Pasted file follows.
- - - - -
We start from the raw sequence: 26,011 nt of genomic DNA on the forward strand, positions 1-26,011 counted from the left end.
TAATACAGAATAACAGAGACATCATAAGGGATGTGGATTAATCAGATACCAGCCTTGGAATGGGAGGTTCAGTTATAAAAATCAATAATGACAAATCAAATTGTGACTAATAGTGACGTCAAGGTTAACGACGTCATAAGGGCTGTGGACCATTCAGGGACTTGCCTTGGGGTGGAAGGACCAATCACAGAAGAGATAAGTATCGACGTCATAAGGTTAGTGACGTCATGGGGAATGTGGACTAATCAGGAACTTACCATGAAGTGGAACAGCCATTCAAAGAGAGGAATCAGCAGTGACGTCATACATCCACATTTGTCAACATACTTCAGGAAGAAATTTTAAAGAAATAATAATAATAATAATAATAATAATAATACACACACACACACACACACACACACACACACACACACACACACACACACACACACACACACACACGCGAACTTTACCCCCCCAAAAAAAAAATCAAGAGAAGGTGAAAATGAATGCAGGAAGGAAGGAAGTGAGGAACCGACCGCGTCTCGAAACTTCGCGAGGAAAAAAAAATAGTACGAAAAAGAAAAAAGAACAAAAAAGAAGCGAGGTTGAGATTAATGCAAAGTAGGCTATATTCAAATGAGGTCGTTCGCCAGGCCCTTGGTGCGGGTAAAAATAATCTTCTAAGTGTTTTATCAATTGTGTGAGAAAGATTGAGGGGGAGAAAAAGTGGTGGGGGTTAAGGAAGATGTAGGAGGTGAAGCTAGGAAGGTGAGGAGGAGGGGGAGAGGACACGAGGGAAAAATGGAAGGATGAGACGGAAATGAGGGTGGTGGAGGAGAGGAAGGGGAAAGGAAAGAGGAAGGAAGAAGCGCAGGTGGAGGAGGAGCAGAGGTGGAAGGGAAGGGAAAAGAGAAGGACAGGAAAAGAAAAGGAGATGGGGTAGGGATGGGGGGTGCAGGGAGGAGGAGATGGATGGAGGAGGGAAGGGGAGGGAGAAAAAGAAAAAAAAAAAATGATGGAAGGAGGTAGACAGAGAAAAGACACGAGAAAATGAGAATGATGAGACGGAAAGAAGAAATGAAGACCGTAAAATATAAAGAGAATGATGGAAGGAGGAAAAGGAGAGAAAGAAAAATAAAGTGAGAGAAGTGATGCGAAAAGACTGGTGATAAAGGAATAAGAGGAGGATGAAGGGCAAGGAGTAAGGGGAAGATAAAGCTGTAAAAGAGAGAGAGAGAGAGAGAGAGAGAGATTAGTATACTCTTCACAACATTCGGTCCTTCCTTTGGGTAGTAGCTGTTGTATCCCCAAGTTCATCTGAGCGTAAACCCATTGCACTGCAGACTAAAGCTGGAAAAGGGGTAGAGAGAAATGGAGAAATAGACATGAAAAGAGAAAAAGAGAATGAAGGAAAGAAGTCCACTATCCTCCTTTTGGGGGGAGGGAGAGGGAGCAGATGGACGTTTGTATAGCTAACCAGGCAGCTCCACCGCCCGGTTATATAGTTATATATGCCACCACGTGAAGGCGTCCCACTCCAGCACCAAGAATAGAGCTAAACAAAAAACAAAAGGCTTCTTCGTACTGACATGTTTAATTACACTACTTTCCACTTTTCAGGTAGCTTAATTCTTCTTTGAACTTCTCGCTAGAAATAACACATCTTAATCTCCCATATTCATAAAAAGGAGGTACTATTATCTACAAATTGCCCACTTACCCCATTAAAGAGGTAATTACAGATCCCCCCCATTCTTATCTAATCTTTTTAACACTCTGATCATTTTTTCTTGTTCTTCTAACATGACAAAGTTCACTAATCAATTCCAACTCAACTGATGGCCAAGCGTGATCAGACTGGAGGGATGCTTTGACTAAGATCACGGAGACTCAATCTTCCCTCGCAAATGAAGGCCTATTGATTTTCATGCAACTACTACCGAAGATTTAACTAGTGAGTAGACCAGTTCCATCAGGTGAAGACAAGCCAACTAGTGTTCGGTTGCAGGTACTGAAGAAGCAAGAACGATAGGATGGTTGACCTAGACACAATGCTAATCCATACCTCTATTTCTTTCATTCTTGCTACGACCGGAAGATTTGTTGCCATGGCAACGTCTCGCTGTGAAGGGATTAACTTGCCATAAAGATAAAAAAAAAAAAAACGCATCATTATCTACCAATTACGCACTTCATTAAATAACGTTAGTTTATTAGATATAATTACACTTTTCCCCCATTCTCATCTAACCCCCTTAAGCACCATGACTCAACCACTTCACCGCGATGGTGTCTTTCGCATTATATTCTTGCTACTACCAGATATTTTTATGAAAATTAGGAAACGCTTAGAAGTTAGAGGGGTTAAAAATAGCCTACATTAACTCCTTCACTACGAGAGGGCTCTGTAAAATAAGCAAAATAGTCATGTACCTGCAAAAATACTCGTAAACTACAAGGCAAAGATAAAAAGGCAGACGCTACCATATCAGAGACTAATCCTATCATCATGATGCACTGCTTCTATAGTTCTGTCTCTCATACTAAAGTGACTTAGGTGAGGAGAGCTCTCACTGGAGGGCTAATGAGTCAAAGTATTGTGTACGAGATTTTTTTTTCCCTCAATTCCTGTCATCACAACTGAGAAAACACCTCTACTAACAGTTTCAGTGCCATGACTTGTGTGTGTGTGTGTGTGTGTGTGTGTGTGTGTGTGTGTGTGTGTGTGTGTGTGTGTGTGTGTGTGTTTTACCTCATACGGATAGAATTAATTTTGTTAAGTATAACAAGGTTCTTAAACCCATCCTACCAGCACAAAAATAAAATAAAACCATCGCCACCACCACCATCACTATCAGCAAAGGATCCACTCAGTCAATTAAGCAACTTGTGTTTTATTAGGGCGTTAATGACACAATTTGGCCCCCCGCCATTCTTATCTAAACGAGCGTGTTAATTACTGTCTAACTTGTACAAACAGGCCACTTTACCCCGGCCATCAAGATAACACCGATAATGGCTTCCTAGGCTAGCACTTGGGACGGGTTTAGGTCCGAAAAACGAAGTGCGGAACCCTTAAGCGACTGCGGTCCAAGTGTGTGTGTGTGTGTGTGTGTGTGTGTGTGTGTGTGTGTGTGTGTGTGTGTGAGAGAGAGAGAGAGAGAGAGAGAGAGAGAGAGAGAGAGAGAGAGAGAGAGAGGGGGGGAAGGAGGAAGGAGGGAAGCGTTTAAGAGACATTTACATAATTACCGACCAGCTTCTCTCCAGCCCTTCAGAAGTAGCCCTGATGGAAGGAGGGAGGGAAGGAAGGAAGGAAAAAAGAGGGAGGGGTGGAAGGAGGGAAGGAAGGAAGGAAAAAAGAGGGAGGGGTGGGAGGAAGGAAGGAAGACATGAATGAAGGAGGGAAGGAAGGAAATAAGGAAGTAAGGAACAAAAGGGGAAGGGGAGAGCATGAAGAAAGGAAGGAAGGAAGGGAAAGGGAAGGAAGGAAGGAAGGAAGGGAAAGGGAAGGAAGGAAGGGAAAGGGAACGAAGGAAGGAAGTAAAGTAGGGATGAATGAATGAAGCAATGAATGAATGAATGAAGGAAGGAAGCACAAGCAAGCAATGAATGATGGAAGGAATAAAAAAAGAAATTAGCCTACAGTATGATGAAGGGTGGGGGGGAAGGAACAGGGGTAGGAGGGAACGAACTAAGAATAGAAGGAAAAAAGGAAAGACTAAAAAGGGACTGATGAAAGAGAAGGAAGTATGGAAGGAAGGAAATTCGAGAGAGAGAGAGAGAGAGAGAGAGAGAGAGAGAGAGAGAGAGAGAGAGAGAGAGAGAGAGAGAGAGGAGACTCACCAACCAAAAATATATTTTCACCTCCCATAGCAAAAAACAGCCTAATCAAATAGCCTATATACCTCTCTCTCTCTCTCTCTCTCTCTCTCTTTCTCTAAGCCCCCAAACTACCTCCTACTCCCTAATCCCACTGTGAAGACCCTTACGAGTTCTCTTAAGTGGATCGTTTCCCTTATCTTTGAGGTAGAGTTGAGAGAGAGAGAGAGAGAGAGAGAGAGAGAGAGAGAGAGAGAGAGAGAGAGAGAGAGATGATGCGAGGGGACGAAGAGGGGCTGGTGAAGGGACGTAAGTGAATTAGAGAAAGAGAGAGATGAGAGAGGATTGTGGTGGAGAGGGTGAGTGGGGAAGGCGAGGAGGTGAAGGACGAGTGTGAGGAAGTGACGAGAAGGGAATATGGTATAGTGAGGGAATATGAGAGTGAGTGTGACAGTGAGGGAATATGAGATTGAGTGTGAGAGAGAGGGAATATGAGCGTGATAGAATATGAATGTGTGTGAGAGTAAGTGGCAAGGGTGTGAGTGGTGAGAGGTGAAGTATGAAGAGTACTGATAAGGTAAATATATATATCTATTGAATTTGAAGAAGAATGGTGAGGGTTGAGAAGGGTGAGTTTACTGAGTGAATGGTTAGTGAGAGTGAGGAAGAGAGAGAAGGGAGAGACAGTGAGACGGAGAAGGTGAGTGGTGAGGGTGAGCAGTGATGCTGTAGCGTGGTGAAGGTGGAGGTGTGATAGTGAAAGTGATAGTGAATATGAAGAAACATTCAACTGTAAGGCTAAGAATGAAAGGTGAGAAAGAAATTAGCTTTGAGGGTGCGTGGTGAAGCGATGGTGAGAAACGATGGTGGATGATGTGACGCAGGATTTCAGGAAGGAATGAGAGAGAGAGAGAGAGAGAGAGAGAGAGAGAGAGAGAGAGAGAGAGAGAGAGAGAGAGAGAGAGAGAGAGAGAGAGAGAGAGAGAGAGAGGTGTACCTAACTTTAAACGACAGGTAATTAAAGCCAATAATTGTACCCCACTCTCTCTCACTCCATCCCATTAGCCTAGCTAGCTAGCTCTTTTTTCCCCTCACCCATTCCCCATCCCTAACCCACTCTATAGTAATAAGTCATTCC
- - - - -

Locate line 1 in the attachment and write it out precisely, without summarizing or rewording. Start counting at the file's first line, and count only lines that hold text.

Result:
We start from the raw sequence: 26,011 nt of genomic DNA on the forward strand, positions 1-26,011 counted from the left end.